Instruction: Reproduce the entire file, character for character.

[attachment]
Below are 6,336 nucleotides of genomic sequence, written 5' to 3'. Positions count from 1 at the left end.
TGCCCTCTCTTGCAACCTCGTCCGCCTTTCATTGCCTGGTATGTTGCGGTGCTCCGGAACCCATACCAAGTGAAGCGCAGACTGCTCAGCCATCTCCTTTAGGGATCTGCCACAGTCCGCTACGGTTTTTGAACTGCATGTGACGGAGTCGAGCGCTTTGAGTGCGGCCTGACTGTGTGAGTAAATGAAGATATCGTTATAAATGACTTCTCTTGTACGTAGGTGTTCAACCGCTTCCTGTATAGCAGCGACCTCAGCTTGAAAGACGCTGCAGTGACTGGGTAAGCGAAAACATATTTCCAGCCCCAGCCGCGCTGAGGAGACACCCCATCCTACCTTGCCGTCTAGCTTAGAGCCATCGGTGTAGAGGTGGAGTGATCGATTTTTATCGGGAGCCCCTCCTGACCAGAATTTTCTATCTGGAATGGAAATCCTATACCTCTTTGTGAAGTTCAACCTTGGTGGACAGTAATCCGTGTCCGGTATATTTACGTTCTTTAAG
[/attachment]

Below are 6,336 nucleotides of genomic sequence, written 5' to 3'. Positions count from 1 at the left end.
TGCCCTCTCTTGCAACCTCGTCCGCCTTTCATTGCCTGGTATGTTGCGGTGCTCCGGAACCCATACCAAGTGAAGCGCAGACTGCTCAGCCATCTCCTTTAGGGATCTGCCACAGTCCGCTACGGTTTTTGAACTGCATGTGACGGAGTCGAGCGCTTTGAGTGCGGCCTGACTGTGTGAGTAAATGAAGATATCGTTATAAATGACTTCTCTTGTACGTAGGTGTTCAACCGCTTCCTGTATAGCAGCGACCTCAGCTTGAAAGACGCTGCAGTGACTGGGTAAGCGAAAACATATTTCCAGCCCCAGCCGCGCTGAGGAGACACCCCATCCTACCTTGCCGTCTAGCTTAGAGCCATCGGTGTAGAGGTGGAGTGATCGATTTTTATCGGGAGCCCCTCCTGACCAGAATTTTCTATCTGGAATGGAAATCCTATACCTCTTTGTGAAGTTCAACCTTGGTGGACAGTAATCCGTGTCCGGTATATTTACGTTCTTTAAG